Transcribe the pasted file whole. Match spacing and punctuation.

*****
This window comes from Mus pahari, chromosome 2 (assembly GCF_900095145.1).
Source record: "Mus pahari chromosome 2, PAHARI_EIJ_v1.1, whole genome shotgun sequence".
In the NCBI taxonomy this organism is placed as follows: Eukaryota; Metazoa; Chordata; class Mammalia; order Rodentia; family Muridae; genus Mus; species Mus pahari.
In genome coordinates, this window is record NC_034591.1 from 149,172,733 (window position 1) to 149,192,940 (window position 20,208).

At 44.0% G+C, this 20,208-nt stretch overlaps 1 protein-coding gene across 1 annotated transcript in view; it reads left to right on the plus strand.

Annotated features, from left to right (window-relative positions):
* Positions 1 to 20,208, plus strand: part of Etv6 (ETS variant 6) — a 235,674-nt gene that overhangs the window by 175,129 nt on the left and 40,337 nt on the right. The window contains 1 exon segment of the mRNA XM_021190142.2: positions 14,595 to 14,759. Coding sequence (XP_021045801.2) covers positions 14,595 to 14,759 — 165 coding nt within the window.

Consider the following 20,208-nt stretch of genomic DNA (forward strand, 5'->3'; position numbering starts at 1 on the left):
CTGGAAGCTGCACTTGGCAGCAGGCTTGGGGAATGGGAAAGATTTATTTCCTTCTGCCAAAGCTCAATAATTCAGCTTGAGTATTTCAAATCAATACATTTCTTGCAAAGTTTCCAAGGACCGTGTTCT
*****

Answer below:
This window comes from Mus pahari, chromosome 2 (assembly GCF_900095145.1).
Source record: "Mus pahari chromosome 2, PAHARI_EIJ_v1.1, whole genome shotgun sequence".
In the NCBI taxonomy this organism is placed as follows: Eukaryota; Metazoa; Chordata; class Mammalia; order Rodentia; family Muridae; genus Mus; species Mus pahari.
In genome coordinates, this window is record NC_034591.1 from 149,172,733 (window position 1) to 149,192,940 (window position 20,208).

At 44.0% G+C, this 20,208-nt stretch overlaps 1 protein-coding gene across 1 annotated transcript in view; it reads left to right on the plus strand.

Annotated features, from left to right (window-relative positions):
* Positions 1 to 20,208, plus strand: part of Etv6 (ETS variant 6) — a 235,674-nt gene that overhangs the window by 175,129 nt on the left and 40,337 nt on the right. The window contains 1 exon segment of the mRNA XM_021190142.2: positions 14,595 to 14,759. Coding sequence (XP_021045801.2) covers positions 14,595 to 14,759 — 165 coding nt within the window.

Consider the following 20,208-nt stretch of genomic DNA (forward strand, 5'->3'; position numbering starts at 1 on the left):
CTGGAAGCTGCACTTGGCAGCAGGCTTGGGGAATGGGAAAGATTTATTTCCTTCTGCCAAAGCTCAATAATTCAGCTTGAGTATTTCAAATCAATACATTTCTTGCAAAGTTTCCAAGGACCGTGTTCT